Revanth decides to try out her suggestion and challenges Prabhakar and six others. He successfully defeats each of them and his tarnished image is cleared with him being hailed a true champion.
Meanwhile, James tells Revanth that he is getting married to Sulochana (Vanitha Vasu), the telephone operator who helped them out while tapping his phone. Revanth tells Ramya over the phone that he is happy for James and expresses a desire to meet Ramya. She tells him to decode her address fast as the deadline is only four days away.
There are only a couple of days left and Revanth gets frustrated by his failure. He has a match against Polonski on the same day Ramya's deadline expires. He has to go to Delhi for the match. Ramya calls him and tells him that he can meet her right-away as she is giving a party to her friends at Ashoka hotel but only if he can arrive there in five minutes. Revanth reaches Ashoka hotel but could only see her hand decorated with jewels in a room filled with her friends. Revanth then calls up James and asks him to come to the hotel with five of his friends on bikes. James arrives there with his friends and Revanth asks them to follow Beladingala Baale's friends individually as he is confident that one of them will go to meet Ramya. Revanth's plan backfires as his friends themselves get caught by the women while following them. He has to leave for his match to Delhi and he heads to the airport.
While playing against Polonski, Revanth is constantly disturbed as he has only a few hours to decipher Ramya's address. In fact, the moves he makes in the chess game start to solve the puzzles that Beladingala Baale had given him to find her address. He messes up his chess moves but he finds her address there. He realizes from the clues given by her that her house is in JP Nagar, Bangalore. Polonski wins the match, but Revanth exclaims, "You have won this match, but I have won the match of my life". He calls James and tells him to search for posh houses in JP Nagar which are named Ramya. He also calls Sulochana and asks her to find the phone number of anyone whose name or company starts with Ramya in JP Nagar. From this he finds her number as 6137336.
As he rushes out of Bangalore airport, he is met by Ramya's father. Revanth explains to him that there are still couple of minutes for the deadline to expire and he has identified the address and phone number so he has won the bet. Ramya's father asks him to accompany him to their home. On the way home in their car he hands a letter written by Ramya to Revanth. Ramya writes in the letter that she had a rare disease and had only six months to live. She wanted to make friends and not tell anyone about her disease. Revanth is devastated by her letter. Her father invites him inside but instead he turns around and starts walking away without seeing her. On being asked, he tells James that she was in his imagination and he wants to keep her alive in his imagination, so he will not see her dead body. The film ends as he walks out of her house's gateway.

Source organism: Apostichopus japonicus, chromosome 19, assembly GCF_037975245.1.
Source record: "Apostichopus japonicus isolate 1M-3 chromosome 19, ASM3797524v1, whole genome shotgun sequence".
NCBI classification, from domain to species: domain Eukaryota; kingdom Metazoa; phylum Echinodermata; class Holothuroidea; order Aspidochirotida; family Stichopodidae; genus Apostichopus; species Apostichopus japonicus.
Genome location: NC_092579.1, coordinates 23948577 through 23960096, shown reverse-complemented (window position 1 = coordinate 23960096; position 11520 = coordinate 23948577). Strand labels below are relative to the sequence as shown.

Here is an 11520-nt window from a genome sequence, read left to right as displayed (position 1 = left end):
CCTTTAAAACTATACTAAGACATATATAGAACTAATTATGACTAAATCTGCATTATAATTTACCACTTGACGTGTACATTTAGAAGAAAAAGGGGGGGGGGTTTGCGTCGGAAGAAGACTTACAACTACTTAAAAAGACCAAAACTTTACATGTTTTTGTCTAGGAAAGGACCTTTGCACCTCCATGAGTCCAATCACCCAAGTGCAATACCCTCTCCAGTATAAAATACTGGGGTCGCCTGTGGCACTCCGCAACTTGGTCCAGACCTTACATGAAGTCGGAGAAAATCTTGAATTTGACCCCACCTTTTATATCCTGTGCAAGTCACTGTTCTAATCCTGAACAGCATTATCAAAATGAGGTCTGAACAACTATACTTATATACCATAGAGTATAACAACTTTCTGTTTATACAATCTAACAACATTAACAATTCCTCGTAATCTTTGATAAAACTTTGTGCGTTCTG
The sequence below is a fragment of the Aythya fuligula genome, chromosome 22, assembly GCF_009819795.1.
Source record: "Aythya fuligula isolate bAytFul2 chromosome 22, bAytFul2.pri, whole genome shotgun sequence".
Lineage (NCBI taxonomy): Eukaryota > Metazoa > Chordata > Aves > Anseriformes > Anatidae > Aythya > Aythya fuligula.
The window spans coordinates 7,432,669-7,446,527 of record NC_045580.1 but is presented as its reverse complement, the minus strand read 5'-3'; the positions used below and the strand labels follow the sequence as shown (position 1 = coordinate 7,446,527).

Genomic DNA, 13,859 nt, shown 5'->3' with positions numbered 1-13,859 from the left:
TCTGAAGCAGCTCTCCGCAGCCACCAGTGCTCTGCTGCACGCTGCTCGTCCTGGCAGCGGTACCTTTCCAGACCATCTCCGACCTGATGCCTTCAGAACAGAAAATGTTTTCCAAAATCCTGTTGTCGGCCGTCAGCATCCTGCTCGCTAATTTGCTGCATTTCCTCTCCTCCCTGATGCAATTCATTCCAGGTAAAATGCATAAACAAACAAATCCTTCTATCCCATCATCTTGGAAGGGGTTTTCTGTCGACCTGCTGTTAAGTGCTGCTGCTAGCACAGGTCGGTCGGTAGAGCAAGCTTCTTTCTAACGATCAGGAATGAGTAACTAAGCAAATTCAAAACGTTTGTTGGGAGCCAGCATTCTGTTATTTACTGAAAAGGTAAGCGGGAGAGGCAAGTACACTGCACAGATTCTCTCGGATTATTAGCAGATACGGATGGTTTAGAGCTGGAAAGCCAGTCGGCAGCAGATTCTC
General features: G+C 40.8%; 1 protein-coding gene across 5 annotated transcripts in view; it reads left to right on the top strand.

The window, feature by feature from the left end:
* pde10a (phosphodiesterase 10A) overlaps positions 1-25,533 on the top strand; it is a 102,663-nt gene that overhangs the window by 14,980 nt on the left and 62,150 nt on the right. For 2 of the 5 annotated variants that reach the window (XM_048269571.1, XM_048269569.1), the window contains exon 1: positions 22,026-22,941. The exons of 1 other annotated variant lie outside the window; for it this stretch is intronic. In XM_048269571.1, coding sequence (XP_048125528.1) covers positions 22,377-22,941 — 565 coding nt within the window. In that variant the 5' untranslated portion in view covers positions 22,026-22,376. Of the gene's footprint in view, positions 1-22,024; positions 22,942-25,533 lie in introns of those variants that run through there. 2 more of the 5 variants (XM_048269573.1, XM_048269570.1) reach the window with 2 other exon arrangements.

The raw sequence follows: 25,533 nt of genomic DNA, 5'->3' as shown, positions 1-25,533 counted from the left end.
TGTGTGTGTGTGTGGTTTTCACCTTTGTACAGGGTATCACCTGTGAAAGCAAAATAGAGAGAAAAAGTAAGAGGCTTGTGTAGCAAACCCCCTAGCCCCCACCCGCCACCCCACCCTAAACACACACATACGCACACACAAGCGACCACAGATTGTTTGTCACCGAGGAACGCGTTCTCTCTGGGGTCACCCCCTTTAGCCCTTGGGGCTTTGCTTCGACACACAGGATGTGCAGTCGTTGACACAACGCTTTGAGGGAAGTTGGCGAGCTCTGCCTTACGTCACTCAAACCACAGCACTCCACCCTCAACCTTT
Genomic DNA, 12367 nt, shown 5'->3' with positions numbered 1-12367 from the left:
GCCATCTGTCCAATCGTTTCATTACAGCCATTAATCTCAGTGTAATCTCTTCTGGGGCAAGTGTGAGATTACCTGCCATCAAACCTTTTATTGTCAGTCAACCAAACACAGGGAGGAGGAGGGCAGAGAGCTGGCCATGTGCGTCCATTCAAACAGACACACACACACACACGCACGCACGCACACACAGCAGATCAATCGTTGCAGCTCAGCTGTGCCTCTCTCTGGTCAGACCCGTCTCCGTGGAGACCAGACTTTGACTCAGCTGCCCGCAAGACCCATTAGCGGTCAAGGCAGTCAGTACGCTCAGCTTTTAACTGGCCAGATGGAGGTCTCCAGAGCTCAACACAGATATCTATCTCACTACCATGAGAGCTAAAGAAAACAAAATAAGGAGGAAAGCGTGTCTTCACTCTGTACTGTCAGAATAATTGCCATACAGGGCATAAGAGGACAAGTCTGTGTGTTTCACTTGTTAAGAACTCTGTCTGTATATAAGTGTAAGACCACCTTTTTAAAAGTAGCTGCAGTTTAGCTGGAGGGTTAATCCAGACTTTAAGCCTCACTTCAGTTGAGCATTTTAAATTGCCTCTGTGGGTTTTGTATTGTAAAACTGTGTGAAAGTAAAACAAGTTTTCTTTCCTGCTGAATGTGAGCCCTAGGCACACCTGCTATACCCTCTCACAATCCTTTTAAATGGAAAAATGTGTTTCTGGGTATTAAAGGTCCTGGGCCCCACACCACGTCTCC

- Anant Nag as Revanth
- Ramesh Bhat as James
- Vanitha Vasu as Sulochana
- Suman Nagarkar as Ramya (in Revanth's imagination)
- Avinash as Prabhakar
- Shivaram as Mathematician
- Lokanath as M.D.
Throughout the movie, though the heroine's face is not revealed, her voice echoes in the minds of the viewers. Manjula Gururaj, playback singer of many popular Kannada film songs, gave voice for the heroine.
Guna Singh scored the music and background score for the film.
|1||"Gopala Kelo"||S. P. Balasubrahmanyam, Vani Jairam||Shamasundara kulkarnil|
|2||"Neen Yaaro Naa Ariye"||S. P. Balasubrahmanyam, Chandrika Gururaj||Doddarange gowda|
|3||"Nenapugala Angaladi"||Chandrika Gururaj||S.m.patil|
|4||"Baraseleda Olave"||S. P. Balasubrahmanyam, Vani Jairam||Doddarange Gowda|
The film got rave reviews from the critics. The commercial response did not quite match the critical reception of the film. The Hindu in its review said, "Beladingala Baale stands out for its screenplay, unusual dimensions and the multilayered plot. At the outset, the film is the story of an Indian chess grandmaster pursued by an anonymous woman caller who claims to be his fan. However, it results in an inner quest for the grandmaster as he literally sets out to search down the elusive caller."
Beladingala Baale was selected for a Retrospective of Kannada Films at the Second Bangalore International Film Festival in 2007.
- Best Film
- Karnataka State Film Award for Best Dialogue Writer - Sunil Kumar Desai & Vamshi
- Jury's Special award - Manjula Gururaj (for voice dubbing for Beladingala Baale)
Filmfare awards 1995
- Best Film
- Best Director